The vacation is booked, you’re packed and ready to go, and the family is on board. Who doesn’t like a good vacation? What could go wrong? One way to avoid a vacation frustration is to be alert to the fact that scammers are also on board—working to get a cut of your hard-earned travel money. Here are a few common scams you might not be aware of.
Disappearing Wallet—During travel season, pickpockets are out in full force at popular tourist destinations, often working in teams. Says former pickpocket Bob Arno to AARP: “One might divert your attention with a bump, a spilled drink or questions while the other steals your wallet. The best defense is to carry your wallet in a small pouch inside your pants, in your breast pocket or in the front pocket of tight pants. Women should keep cash and credit cards in a makeup bag, and keep it in a crossbody bag.”
Fake Wi-Fi Hubs—Be wary of open Wi-Fi hot spots, because they are unsecure and prone to hacking. Always ask the hotel/coffee shop/airport staff which connection is the official one. Avoid doing online shopping or banking via public Wi-Fi. Find more tips here!
Front Desk Fraud—Be suspicious of middle of the night phone calls from the front desk to confirm your credit card details. It might be a scammer who, armed with this information, will take over your account. Instead, inquire at the front desk in person the next morning as to whether there is a problem.
Cabbie Cons—The Broken Meter is a common scam pulled by cab drivers near airports and train stations. Once you’re in the cab, they tell you that the meter is broken and then charge you an outrageous price. To avoid this, take a look to ensure that the meter is working before you get in. If not, look for another driver. Another scam has the cab driver telling you that your hotel is either closed or overbooked, then takes you to a more expensive hotel where the driver will receive a big commission. It’s best to tell them you have a reservation and to take you there anyway. Avoid this situation by calling your hotel in advance, verify if they are open, and if they have a shuttle service.
The Phantom B&B—Fancy websites might describe lavish accommodations at a cool bed & breakfast for a great price. But when you get there, there’s no such address. So, check the place out with the Better Business Bureau beforehand. In foreign countries, there’s usually a tourist bureau that can help you determine if a company is legit.
Spills on Your Clothing—Be alert to strangers claiming that there is a spill on your clothes or they’ve found your ring or other piece of jewelry. This is often a ploy to get close enough to grab your wallet or purse. Also be careful at ATMs—if a bystander offers to help you with an unfamiliar machine, it’s likely a ruse to steal your card and PIN. And don’t fall for an unsolicited offer to take your photograph with a friend or spouse. That’s a good way to have someone dash off with your camera or smartphone. Instead, ask a fellow tourist if they wouldn’t mind taking a group photo, and offer to return the favor.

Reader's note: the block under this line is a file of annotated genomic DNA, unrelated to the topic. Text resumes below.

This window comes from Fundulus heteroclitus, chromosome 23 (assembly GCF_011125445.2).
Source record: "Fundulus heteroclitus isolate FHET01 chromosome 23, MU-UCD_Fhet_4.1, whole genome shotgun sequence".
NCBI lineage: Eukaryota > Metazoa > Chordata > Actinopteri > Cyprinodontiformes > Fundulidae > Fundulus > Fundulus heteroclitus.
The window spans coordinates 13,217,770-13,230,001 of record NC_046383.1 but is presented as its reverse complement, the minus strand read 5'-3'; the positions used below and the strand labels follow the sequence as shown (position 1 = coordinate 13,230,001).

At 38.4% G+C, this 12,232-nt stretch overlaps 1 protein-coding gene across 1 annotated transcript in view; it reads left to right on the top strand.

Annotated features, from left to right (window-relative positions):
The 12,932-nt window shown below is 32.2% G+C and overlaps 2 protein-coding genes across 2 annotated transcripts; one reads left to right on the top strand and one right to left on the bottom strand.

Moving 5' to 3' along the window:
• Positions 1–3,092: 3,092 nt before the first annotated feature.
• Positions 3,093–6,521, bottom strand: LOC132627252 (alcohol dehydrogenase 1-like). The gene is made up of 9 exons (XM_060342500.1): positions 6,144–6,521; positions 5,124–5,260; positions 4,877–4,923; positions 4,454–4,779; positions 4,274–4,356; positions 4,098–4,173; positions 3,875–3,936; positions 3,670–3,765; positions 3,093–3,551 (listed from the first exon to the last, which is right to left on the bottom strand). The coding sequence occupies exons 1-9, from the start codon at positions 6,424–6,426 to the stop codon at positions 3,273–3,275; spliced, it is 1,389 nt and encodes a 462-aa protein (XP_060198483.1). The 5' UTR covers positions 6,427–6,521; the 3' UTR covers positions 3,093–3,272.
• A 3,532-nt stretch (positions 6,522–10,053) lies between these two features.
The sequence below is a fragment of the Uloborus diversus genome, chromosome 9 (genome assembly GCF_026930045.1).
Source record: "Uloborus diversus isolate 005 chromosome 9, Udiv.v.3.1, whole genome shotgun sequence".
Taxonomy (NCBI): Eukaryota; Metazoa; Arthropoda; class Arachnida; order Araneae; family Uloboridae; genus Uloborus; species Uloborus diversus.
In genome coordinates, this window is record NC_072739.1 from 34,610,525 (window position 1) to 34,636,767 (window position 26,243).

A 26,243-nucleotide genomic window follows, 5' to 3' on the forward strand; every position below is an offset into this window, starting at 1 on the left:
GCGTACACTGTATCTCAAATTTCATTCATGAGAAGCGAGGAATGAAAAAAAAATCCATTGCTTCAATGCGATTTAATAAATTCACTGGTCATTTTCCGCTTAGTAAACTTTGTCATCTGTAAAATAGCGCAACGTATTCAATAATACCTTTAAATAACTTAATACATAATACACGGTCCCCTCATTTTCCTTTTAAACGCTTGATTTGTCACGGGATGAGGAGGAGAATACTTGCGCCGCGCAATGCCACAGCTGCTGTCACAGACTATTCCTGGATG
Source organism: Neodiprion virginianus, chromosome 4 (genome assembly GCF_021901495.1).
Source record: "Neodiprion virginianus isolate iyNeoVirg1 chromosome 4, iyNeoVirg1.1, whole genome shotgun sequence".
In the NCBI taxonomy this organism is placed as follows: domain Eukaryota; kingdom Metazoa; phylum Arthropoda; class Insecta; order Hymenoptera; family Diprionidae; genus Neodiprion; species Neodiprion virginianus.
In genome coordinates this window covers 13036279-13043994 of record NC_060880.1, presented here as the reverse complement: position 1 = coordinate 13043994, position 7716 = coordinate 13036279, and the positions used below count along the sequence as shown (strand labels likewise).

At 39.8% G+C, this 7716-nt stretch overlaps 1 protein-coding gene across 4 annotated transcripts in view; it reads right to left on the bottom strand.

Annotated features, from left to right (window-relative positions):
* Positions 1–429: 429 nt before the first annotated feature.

Motorbike Rental Damage—You rent a moped or scooter for the day, and it gets damaged or stolen overnight. The owner demands additional payment for repairs as compensation. What you don’t know is that it is the owner or his friends who caused the damage. What do you do? Take photos of the bike first to document condition or previous damage. Use your own lock, not one provided by the rental company. Don’t tell the company where you’re really staying, but make sure there’s a safe place to leave the bike overnight.
Fake Tickets—You name it: planes, trains, automobiles and amusement park tickets are fair game for ticket fraud. Someone offers to sell you tickets at a discount, but the tickets aren’t real. By the time you figure it out, the scammers are gone … along with your money.
Have Situational Awareness: Recognize who is around you, what they’re doing, note anything that looks out of place, and how you can remove yourself and your family from the situation if you need to.
If it seems too good to be true, then it’s probably false. If the price is too low, it’s probably fake or a scam.
Save credit card receipts. Purchasing goods in a foreign country presents many opportunities for fraud—think currency conversions, language barriers, or dishonest merchants. If anything seems out of place, pay with cash.
Traveling abroad? Things to do before you go.
Do your research! Get a basic understanding of the culture, environment and travel advisories by checking the U.S. State Department and message boards. Here you’ll find common scams for your destination and other valuable information.
You can also register your trip with the U.S. State Department. The Smart Traveler Enrollment Program (STEP) is a free service to allow U.S. citizens and nationals traveling and living abroad to enroll their trip with the nearest U.S. Embassy or Consulate. You will receive important information from the Embassy about safety conditions in your destination country, helping you make informed decisions about your travel plans. It will also help the U.S. Embassy contact you in an emergency, whether natural disaster, civil unrest, or family emergency.
If something goes wrong
Remove yourself from the situation, have a backup plan, contact hotel security and/or file a police report for official documentation—insurance and credit card companies will insist on this. Check your credit card agreement for loss and damage clauses and cancel the card if something is amiss, but again, you’ll need a police report to grease the skids.
Finally, don’t hesitate to contact the 24-hour emergency line U.S. Embassy in the country you’re in to help navigate your individual situation.
Enjoy your trip and stay safe!
Resources: US State Department, AARP, Gobankingrates.com, Expertvagabond.com, Lifehacker.com, Tripadvisor.com; The Points Guy Blog